U.S. Border Officials Told a Mexican Teen To Drink Liquid Meth, His Family Received $1 Million For His Death

U.S. Border Officials Told a Mexican Teen To Drink Liquid Meth, His Family Received $1 Million For His Death

News 0 Comment 23

Cruz Velazquez Acevedo made a deadly decision after border officers “coerced and intimidated” him into drinking from two bottles of liquid he brought with him when he attempted to cross into California from Mexico.

The 16-year-old Mexican national told the two officers that the bottles contained “apple juice,” but they didn’t buy it and asked Acevedo to take a sip to “prove” he wasn’t lying, according to NY Daily News.

He decided to take a drink, and only minutes later, Acevedo began sweating and screaming in Spanish about “the chemicals.”

“My heart! My heart!” he blurted out, according to records.

Roughly two hours later, Acevedo was dead, reported the Washington Post.

His death was on Nov. 18, 2013, and now, over three years later, Acevedo’s family has been awarded $1 million after settling a wrongful-death lawsuit against the U.S. government and the two border officers.

The officers, Adrian Perallon and Valerie Baird, admitted in testimony they suspected that the liquid in Acevedo’s bottles wasn’t apple juice. Nonetheless, they “coerced and intimidated” him into taking a “big sip,” according to the family’s initial complaint.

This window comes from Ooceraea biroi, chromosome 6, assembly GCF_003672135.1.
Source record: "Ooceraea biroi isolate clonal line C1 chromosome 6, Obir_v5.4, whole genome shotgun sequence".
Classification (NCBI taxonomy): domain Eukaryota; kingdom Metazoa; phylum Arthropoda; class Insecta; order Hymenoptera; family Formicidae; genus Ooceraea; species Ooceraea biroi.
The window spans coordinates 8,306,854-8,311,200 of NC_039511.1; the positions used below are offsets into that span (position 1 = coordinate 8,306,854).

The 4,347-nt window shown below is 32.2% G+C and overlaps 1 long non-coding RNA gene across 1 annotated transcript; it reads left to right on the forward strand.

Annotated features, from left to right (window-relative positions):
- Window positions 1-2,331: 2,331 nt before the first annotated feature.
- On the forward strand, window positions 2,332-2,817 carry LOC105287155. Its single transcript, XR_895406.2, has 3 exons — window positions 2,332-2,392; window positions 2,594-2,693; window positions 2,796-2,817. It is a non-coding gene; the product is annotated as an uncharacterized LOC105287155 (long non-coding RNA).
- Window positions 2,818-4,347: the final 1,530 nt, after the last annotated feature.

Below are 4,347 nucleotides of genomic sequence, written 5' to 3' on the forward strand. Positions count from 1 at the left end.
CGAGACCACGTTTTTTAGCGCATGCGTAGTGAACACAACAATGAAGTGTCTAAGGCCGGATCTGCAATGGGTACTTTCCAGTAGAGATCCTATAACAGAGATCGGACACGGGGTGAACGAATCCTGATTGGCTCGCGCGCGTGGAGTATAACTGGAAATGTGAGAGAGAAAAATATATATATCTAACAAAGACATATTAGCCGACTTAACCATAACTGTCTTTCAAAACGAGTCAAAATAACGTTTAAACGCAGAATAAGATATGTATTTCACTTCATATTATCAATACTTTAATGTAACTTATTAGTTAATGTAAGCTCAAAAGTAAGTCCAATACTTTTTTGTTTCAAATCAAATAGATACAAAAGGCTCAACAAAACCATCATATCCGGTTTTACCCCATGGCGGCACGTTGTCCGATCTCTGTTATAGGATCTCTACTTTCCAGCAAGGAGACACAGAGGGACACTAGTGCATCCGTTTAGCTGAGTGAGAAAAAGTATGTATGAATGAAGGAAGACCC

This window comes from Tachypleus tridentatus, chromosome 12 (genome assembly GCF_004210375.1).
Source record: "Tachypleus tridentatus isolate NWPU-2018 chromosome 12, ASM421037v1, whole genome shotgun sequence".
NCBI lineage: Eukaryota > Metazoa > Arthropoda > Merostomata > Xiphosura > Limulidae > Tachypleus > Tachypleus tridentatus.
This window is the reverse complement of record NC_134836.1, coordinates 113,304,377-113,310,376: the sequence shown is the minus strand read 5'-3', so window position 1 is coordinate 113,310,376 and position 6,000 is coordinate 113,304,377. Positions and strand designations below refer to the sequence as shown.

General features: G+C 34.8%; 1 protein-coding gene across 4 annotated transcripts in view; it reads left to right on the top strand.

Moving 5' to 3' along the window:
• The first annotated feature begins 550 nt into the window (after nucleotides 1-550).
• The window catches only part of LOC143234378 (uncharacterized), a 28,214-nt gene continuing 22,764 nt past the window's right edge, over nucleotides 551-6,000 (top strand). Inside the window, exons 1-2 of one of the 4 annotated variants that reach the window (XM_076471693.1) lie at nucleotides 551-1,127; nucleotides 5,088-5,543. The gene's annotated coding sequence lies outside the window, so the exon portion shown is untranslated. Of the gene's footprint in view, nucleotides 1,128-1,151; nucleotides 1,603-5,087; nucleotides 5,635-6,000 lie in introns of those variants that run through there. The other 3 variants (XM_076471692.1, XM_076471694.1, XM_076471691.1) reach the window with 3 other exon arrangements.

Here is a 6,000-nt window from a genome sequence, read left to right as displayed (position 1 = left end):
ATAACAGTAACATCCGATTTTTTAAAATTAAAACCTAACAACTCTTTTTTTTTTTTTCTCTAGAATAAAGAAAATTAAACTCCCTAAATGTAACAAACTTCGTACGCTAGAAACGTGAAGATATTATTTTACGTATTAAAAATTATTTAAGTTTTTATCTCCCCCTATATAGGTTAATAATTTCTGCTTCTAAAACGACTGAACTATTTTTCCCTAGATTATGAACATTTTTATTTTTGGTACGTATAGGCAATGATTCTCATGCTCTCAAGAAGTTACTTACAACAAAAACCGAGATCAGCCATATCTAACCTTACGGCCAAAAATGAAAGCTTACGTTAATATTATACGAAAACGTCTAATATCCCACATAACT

Perallon and Baird remain employed with the Customs and Border Protection Agency in San Diego and were never disciplined for the fatal incident, according to the family’s lawyer, Eugene Iredale.

Iredalesaid it was “stupid” and immature to try to smuggle the drugs across the border.

“But he’s a 16-year-old boy with all the immaturity and bad judgement that might be characteristic of any 16-year-old kid,” Iredale told The Post on Tuesday.

“He was basically a good boy, he had no record, but he did something stupid. In any event the worst that would’ve happened to him is that he would’ve been arrested and put in a juvenile facility for some period of time … It wasn’t a death penalty case. To cause him to die in a horrible way that he did is something that is execrable.”

Iredale said Acevedo’s parents didn’t know why he chose to try and bring meth into the U.S., but the attorney thought professional smugglers may be involved.

“It’s typical for people who are drug smugglers to approach kids and offer them $150 to smuggle drugs across the border,” Iredale said. “We’re never going to know in this case because Cruz died. He knows it’s something he shouldn’t be bringing.”

(Article By Jeremiah Jones)

Source : countercurrentnews

Author

Leave a comment

Search

Back to Top